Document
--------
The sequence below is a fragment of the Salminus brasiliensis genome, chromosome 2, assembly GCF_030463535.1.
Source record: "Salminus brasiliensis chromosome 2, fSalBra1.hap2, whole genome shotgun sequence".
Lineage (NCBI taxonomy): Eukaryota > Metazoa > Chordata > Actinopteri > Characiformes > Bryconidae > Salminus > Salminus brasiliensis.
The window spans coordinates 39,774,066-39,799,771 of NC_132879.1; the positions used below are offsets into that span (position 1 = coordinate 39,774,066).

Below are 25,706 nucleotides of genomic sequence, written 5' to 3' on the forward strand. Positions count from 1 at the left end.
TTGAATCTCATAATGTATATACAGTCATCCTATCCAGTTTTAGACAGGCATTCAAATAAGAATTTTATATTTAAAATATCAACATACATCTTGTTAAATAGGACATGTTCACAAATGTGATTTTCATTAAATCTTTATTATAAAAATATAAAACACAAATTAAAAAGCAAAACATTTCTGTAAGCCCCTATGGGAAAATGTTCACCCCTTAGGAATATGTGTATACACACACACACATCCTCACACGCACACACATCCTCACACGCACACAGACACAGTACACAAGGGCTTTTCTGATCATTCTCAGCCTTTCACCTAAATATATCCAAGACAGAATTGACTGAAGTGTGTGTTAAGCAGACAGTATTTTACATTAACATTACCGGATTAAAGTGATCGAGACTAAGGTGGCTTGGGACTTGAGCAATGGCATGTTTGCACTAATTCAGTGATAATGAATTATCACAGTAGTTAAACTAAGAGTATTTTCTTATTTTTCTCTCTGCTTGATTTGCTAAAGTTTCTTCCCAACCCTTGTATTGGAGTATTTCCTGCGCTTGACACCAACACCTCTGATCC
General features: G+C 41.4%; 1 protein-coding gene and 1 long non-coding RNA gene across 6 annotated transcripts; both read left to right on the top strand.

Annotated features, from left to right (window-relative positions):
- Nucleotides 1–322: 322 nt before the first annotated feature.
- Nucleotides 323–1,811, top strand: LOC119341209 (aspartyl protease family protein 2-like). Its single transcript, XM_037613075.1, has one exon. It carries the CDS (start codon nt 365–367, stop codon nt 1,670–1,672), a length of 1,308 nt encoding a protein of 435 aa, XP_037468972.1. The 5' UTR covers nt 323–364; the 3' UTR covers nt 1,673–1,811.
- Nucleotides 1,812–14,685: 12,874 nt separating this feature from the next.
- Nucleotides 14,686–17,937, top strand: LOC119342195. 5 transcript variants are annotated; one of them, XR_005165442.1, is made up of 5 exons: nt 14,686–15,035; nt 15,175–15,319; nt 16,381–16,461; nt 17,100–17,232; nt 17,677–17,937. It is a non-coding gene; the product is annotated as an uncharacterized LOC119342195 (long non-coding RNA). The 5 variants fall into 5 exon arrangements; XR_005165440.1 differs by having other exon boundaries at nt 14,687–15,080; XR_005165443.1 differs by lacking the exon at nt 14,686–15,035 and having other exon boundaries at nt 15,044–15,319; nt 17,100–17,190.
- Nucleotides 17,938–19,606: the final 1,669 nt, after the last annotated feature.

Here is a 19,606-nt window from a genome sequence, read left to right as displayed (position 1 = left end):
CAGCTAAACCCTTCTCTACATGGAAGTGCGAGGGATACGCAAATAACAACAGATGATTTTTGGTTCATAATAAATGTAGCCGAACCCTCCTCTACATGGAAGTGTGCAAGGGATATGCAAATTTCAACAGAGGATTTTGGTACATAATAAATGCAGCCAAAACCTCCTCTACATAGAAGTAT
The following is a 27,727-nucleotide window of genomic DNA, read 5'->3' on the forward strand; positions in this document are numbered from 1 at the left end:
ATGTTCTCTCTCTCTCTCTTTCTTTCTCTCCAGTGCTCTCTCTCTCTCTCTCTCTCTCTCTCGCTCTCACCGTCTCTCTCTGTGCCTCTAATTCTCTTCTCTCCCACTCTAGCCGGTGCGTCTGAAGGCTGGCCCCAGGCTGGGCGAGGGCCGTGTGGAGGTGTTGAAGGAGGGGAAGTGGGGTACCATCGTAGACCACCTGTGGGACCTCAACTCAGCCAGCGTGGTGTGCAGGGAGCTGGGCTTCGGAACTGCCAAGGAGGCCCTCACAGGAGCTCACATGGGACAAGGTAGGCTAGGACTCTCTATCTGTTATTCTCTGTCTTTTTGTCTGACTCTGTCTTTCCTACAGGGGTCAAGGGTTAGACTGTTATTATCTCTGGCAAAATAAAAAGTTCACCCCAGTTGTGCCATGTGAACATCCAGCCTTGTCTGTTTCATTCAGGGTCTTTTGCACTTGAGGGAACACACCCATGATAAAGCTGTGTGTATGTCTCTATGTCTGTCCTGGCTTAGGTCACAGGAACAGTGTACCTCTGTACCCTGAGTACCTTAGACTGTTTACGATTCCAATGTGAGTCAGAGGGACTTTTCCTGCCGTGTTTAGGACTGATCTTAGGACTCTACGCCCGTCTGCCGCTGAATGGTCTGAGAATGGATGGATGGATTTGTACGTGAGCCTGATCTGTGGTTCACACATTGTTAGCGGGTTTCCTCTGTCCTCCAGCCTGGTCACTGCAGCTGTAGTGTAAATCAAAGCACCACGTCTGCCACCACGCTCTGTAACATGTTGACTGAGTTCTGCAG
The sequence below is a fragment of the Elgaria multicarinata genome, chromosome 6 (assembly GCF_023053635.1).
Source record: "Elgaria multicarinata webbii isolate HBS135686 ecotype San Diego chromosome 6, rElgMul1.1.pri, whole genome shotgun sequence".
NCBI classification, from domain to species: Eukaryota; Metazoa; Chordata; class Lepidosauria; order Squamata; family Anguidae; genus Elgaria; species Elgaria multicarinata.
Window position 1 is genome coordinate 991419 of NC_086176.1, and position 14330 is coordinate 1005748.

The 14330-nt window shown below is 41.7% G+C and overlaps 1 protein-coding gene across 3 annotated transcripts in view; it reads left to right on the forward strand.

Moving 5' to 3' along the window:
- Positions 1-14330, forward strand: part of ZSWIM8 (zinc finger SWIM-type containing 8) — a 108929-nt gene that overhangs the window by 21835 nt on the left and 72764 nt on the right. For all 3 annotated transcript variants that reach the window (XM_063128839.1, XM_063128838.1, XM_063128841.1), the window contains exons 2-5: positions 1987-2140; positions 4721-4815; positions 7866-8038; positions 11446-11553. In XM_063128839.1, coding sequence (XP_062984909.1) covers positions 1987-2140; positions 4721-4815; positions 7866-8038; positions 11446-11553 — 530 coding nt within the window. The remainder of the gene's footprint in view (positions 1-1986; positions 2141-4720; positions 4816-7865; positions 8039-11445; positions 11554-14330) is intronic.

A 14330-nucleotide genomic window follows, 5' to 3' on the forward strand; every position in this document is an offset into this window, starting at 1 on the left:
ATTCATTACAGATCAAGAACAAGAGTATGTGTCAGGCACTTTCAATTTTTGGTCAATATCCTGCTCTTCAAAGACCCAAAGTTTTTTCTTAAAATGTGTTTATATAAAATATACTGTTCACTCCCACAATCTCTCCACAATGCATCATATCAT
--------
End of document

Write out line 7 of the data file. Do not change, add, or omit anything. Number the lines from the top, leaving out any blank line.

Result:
General features: G+C 41.4%; 1 protein-coding gene and 1 long non-coding RNA gene across 6 annotated transcripts; both read left to right on the top strand.